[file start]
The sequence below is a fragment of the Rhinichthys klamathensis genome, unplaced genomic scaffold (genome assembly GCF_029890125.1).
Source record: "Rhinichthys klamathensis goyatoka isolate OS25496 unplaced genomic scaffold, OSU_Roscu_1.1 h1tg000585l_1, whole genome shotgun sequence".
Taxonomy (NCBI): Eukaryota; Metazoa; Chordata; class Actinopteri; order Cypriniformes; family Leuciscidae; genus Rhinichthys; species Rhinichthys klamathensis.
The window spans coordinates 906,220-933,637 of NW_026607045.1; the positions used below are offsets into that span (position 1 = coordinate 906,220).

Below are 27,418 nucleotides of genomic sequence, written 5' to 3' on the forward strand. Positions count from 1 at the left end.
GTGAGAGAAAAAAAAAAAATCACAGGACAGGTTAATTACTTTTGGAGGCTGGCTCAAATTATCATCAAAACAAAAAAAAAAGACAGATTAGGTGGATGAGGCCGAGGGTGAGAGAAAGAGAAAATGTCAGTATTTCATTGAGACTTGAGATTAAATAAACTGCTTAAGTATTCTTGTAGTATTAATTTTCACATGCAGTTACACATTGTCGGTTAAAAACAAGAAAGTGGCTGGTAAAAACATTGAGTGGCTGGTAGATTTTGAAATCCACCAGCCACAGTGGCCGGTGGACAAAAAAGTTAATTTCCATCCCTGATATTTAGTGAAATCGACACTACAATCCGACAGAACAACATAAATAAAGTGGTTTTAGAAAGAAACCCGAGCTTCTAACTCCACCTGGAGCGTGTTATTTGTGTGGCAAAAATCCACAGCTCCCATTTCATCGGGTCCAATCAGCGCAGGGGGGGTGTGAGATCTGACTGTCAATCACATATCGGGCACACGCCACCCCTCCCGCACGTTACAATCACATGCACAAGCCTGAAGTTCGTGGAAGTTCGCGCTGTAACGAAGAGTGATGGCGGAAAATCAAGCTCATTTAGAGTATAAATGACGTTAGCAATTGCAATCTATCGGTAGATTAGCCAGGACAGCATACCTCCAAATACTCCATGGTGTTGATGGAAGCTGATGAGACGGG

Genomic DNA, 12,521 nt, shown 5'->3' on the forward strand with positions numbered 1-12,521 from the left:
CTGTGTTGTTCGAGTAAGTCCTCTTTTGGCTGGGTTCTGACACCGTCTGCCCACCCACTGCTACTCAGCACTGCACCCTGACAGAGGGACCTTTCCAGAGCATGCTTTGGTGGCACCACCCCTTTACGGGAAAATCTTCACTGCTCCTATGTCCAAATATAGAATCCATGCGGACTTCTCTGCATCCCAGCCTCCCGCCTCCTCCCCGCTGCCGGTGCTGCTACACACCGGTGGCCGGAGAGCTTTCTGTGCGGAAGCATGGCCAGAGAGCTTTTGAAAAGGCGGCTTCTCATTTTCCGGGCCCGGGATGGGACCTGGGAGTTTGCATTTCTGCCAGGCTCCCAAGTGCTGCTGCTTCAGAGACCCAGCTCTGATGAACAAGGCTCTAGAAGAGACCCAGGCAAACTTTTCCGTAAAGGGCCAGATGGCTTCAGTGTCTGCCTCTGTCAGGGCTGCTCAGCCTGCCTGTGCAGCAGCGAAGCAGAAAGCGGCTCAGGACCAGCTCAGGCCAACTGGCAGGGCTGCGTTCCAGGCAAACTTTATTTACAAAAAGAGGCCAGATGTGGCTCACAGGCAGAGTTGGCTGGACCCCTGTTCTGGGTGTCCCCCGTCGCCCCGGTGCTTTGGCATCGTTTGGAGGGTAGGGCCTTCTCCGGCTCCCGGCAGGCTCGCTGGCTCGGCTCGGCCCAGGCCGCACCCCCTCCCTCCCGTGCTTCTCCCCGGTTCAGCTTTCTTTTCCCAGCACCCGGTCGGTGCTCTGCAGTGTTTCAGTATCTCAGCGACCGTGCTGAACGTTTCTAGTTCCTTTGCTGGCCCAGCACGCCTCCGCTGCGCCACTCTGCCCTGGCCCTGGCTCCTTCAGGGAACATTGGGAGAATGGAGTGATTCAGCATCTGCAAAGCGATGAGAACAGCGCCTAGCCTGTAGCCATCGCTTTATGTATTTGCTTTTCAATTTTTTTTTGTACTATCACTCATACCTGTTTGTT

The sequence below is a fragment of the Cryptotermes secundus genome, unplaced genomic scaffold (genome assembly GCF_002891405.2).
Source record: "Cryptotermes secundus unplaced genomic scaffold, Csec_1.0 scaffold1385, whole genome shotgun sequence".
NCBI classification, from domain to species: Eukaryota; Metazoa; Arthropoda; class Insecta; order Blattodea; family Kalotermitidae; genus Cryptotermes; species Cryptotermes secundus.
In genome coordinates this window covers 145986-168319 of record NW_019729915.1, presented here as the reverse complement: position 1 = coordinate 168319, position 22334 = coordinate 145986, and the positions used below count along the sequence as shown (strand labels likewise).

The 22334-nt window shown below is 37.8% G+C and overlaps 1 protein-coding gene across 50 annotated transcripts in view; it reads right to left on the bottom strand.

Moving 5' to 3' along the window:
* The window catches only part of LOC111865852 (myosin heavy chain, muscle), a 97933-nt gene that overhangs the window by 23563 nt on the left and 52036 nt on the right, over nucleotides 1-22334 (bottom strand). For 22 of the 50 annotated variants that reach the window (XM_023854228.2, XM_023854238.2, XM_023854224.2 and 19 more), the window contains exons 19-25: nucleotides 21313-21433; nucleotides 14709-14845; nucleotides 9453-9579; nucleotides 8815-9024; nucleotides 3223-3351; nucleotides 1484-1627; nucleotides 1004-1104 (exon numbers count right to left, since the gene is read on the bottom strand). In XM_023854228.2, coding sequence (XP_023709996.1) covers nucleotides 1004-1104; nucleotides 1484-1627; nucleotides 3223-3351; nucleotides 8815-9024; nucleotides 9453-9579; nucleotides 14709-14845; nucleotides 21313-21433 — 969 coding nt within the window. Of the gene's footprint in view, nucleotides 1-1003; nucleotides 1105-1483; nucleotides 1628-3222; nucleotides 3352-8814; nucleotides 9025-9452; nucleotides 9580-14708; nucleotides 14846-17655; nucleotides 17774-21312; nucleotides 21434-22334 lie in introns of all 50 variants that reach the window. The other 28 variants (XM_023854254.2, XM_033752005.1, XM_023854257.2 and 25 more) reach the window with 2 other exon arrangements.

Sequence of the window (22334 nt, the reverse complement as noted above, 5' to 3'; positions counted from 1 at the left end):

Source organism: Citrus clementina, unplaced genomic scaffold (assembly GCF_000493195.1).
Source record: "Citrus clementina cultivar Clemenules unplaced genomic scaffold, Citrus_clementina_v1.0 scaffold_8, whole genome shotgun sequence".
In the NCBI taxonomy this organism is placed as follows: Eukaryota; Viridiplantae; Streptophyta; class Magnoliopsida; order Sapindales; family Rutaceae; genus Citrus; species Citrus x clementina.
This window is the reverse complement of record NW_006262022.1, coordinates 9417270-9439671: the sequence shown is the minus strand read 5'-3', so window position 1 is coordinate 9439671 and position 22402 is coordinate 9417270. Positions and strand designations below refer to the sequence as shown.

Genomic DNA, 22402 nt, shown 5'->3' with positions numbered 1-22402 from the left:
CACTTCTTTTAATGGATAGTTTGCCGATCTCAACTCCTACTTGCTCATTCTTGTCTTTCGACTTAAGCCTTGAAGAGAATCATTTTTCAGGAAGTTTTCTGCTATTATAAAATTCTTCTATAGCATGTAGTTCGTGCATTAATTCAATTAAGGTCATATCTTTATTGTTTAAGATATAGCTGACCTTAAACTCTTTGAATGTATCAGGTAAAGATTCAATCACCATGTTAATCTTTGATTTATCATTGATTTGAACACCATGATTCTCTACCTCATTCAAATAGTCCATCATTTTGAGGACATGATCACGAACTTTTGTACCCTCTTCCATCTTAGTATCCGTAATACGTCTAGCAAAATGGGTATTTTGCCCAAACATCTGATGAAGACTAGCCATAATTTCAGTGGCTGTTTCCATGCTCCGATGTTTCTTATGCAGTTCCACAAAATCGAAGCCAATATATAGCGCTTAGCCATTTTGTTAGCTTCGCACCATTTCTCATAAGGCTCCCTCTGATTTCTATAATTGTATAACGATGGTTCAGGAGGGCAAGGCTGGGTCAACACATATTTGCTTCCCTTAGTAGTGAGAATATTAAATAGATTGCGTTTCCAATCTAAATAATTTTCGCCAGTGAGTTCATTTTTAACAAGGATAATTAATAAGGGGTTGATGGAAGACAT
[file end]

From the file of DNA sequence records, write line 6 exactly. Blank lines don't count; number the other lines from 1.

GTGAGAGAAAAAAAAAAAATCACAGGACAGGTTAATTACTTTTGGAGGCTGGCTCAAATTATCATCAAAACAAAAAAAAAAGACAGATTAGGTGGATGAGGCCGAGGGTGAGAGAAAGAGAAAATGTCAGTATTTCATTGAGACTTGAGATTAAATAAACTGCTTAAGTATTCTTGTAGTATTAATTTTCACATGCAGTTACACATTGTCGGTTAAAAACAAGAAAGTGGCTGGTAAAAACATTGAGTGGCTGGTAGATTTTGAAATCCACCAGCCACAGTGGCCGGTGGACAAAAAAGTTAATTTCCATCCCTGATATTTAGTGAAATCGACACTACAATCCGACAGAACAACATAAATAAAGTGGTTTTAGAAAGAAACCCGAGCTTCTAACTCCACCTGGAGCGTGTTATTTGTGTGGCAAAAATCCACAGCTCCCATTTCATCGGGTCCAATCAGCGCAGGGGGGGTGTGAGATCTGACTGTCAATCACATATCGGGCACACGCCACCCCTCCCGCACGTTACAATCACATGCACAAGCCTGAAGTTCGTGGAAGTTCGCGCTGTAACGAAGAGTGATGGCGGAAAATCAAGCTCATTTAGAGTATAAATGACGTTAGCAATTGCAATCTATCGGTAGATTAGCCAGGACAGCATACCTCCAAATACTCCATGGTGTTGATGGAAGCTGATGAGACGGG